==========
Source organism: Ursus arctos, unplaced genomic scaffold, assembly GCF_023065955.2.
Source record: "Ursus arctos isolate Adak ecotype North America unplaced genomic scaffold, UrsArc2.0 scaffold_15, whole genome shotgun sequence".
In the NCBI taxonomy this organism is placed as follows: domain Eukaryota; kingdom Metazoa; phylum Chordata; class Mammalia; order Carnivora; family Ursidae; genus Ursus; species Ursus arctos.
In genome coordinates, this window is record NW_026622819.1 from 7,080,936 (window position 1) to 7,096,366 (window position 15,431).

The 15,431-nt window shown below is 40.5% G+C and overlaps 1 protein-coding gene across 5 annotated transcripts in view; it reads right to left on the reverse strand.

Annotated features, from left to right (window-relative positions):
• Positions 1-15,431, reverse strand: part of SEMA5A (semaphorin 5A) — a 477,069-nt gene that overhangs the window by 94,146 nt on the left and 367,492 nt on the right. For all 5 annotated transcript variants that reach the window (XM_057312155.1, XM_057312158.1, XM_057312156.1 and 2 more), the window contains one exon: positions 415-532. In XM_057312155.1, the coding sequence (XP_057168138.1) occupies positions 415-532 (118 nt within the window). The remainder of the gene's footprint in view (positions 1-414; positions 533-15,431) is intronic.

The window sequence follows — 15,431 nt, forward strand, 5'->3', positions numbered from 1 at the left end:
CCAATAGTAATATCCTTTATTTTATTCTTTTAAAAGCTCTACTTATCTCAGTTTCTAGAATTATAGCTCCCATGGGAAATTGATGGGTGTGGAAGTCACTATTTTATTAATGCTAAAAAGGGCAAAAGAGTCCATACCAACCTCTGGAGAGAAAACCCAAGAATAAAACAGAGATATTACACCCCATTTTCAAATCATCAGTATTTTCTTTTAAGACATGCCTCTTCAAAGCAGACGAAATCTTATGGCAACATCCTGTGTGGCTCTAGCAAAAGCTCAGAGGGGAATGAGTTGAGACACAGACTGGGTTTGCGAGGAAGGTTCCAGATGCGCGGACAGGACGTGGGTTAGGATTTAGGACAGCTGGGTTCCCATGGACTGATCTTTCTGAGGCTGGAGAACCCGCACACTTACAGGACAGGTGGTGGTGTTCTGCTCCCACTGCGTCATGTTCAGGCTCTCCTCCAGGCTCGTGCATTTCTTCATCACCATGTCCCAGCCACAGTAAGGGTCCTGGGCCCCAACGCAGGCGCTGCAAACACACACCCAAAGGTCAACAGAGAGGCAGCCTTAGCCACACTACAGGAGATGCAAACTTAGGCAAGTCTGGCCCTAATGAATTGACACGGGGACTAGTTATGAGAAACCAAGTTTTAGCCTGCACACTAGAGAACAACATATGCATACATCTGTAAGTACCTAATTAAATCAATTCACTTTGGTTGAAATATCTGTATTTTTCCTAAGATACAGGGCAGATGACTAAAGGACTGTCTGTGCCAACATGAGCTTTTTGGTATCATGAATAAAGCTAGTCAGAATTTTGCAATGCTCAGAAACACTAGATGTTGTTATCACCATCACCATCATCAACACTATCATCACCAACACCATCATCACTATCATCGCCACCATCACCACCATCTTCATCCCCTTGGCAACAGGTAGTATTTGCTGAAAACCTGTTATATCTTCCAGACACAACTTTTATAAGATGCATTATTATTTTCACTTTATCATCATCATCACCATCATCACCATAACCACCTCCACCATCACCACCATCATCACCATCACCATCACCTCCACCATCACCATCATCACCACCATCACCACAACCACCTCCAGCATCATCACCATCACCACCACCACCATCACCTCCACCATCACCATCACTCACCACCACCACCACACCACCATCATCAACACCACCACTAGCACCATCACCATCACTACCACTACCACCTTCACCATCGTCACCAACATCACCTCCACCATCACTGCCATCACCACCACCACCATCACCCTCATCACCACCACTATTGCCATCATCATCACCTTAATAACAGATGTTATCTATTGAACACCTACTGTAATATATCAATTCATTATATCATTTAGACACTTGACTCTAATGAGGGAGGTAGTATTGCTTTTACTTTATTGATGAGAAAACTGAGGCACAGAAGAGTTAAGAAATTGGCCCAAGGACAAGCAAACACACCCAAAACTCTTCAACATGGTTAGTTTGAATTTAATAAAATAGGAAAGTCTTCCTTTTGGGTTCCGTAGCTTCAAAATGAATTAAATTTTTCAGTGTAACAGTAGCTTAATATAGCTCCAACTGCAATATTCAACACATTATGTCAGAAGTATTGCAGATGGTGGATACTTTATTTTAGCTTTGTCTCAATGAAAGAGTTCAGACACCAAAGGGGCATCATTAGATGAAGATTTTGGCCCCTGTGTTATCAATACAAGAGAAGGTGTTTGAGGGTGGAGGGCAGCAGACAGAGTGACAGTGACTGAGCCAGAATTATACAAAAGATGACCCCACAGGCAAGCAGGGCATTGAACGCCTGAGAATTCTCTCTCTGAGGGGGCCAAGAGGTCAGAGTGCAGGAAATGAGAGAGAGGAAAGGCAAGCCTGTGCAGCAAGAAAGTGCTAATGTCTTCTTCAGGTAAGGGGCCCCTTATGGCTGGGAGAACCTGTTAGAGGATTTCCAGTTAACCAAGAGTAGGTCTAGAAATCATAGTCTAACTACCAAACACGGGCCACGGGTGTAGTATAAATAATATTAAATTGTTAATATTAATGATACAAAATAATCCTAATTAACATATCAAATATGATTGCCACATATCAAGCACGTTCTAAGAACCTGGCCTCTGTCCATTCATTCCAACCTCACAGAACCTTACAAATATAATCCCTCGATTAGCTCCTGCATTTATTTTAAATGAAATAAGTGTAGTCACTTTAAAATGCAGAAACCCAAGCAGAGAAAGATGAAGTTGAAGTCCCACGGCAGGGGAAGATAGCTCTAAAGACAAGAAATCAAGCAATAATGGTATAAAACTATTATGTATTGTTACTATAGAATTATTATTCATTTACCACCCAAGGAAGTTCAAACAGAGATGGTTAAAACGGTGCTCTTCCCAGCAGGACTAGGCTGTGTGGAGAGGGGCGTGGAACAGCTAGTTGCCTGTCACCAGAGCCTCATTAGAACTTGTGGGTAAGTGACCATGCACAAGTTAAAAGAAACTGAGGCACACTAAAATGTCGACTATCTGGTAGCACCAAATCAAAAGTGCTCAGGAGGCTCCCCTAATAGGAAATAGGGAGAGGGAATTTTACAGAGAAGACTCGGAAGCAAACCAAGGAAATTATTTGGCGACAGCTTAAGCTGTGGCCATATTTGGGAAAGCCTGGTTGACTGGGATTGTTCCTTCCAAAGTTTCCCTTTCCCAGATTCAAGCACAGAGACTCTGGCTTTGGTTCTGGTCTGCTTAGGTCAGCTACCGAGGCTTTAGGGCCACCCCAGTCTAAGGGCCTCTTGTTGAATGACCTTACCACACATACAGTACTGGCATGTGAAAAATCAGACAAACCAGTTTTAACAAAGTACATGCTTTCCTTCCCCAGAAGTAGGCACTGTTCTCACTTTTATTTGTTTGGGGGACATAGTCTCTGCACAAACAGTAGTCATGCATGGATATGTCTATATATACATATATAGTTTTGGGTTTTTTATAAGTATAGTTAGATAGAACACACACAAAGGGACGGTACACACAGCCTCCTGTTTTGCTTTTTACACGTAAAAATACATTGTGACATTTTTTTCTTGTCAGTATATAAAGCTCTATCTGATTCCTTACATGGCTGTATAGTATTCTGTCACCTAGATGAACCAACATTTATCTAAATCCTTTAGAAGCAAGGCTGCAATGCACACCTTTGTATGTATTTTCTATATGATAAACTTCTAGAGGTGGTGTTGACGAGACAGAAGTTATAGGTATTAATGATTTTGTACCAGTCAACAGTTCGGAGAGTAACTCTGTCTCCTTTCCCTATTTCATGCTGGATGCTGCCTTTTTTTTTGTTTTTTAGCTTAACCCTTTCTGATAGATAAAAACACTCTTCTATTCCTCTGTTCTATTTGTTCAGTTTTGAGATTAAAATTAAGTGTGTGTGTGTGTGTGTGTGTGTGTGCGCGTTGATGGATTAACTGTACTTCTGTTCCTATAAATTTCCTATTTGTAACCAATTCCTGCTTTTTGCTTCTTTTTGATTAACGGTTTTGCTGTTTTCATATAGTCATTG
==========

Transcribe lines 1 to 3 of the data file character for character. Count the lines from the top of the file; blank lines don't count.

Source organism: Ursus arctos, unplaced genomic scaffold, assembly GCF_023065955.2.
Source record: "Ursus arctos isolate Adak ecotype North America unplaced genomic scaffold, UrsArc2.0 scaffold_15, whole genome shotgun sequence".
In the NCBI taxonomy this organism is placed as follows: domain Eukaryota; kingdom Metazoa; phylum Chordata; class Mammalia; order Carnivora; family Ursidae; genus Ursus; species Ursus arctos.